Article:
Assessing Bonhoeffer Biographies
So this brings me to Bonhoeffer and his extraordinary life, and why I’d like to alert you to John Hendrix’s The Faithful Spy. Amidst the failures of the German Christians and so many churches in the face of Hitler, Bonhoeffer stood above the rest as an example of resistance. What drove the man? How did he get to be this person? What gave him such resolve, such discernment, such courage?
I’ve read or skimmed many biographies of Bonhoeffer, including those by Bethge, Schlingensiepen, Charles Marsh, and yes, even Eric Metaxas (which for many reasons I suggest reading last if at all possible). I’ve read Thiessen-Nation’s Bonhoeffer the Assassin? which challenges some of the assumptions that Bonhoeffer participated in the assassination plot against Hitler. I’ve read Reggie Williams’s Bonhoeffer’s Black Jesus which focuses heavily on Bonhoeffer’s experience in Harlem and how it changed his life. You’ll get none of this kind of historical depth or analysis in Hendrix’s Faithful Spy. Hendrix has done his research, but he does at times make assumptions and takes speculative license in scripting the dialogue or painting the emotional states of Bonhoeffer in Tegel Prison or Flossenberg. He doesn’t buy into, or maybe he doesn’t even know of, the scholarly arguments over how much and with what level of ambivalence he participated in the plot to kill Hitler.
Nonetheless, this book puts a great deal of content together in such a compelling format that it helps one get a better sense of what Bonhoeffer was going through and how certain events may indeed have gone one way or another. The book does it in a way that gives the novice reader an entryway into everything I’ve just detailed above. And in the times we are living in, when we’re discerning how to be the church in the face of antagonistic, toxic Christian, nationalist politics, this is an extremely helpful exercise.And in the times we are living in, when we’re discerning how to be the church in the face of antagonistic, toxic Christian, nationalist politics, this is an extremely helpful exercise. Click To Tweet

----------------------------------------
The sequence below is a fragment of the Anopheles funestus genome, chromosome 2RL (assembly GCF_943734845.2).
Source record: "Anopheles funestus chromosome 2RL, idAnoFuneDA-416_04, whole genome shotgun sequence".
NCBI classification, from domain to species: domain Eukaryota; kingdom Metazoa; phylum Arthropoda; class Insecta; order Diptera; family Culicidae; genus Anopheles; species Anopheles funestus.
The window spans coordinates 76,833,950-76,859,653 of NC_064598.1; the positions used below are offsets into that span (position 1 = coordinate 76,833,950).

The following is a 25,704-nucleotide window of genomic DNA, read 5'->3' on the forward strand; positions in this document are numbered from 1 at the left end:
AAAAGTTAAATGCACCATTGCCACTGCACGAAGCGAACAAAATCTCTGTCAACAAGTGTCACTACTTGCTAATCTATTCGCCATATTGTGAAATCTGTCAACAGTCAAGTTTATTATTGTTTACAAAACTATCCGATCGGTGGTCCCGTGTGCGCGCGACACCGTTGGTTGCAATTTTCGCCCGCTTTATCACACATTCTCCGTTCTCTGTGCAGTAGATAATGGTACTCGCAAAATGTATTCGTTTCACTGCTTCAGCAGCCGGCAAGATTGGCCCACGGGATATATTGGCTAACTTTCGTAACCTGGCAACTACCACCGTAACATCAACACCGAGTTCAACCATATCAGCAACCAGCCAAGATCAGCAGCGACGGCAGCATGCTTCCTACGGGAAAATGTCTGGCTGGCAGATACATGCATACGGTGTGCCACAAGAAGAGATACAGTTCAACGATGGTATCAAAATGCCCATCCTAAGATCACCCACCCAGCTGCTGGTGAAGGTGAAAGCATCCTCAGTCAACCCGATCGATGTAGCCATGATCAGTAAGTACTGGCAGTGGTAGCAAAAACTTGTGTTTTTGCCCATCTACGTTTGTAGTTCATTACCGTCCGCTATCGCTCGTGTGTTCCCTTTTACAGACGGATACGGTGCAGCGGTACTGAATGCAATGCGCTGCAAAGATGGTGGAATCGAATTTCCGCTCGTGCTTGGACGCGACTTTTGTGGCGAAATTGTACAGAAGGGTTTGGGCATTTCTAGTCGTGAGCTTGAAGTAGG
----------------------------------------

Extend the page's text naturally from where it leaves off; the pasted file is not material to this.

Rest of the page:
What this book will do for anyone who muses through it for a couple of hours is transport them back into the German world of the ’30s and ’40s and see some stunning parallels between those times and ours. It will present a life well-lived with enough historical detail (make sure to read the research and authenticity page) that will challenge Christians of all ilk to ask how we faithfully respond to the political challenges of hate, xenophobia, and white nationalism that we see exhibited around us. There’s a gravitas here in this graphic illustrated biography that served me well as I continue to live in a divided and hate-filled world. Read it slowly, muse over the art, and be challenged. And then give it to your teenager to read to and discuss. Not only will it help you sort out who we are to be in these political times as Christians, it will also help you process how the church has failed in the past, how it may be failing again, and how to be faithful to Jesus amidst it all.
I know this book isn’t perfect. It’s nowhere near the scholarship of the other biographies. But this book does something more. It gets you there quickly and grabs your imagination in the process. So by all means don’t miss reading those other biographies, but my bet is, this book won’t make you less interested in plowing further into Bonhoeffer scholarship. If anything, it’ll help to get you there faster.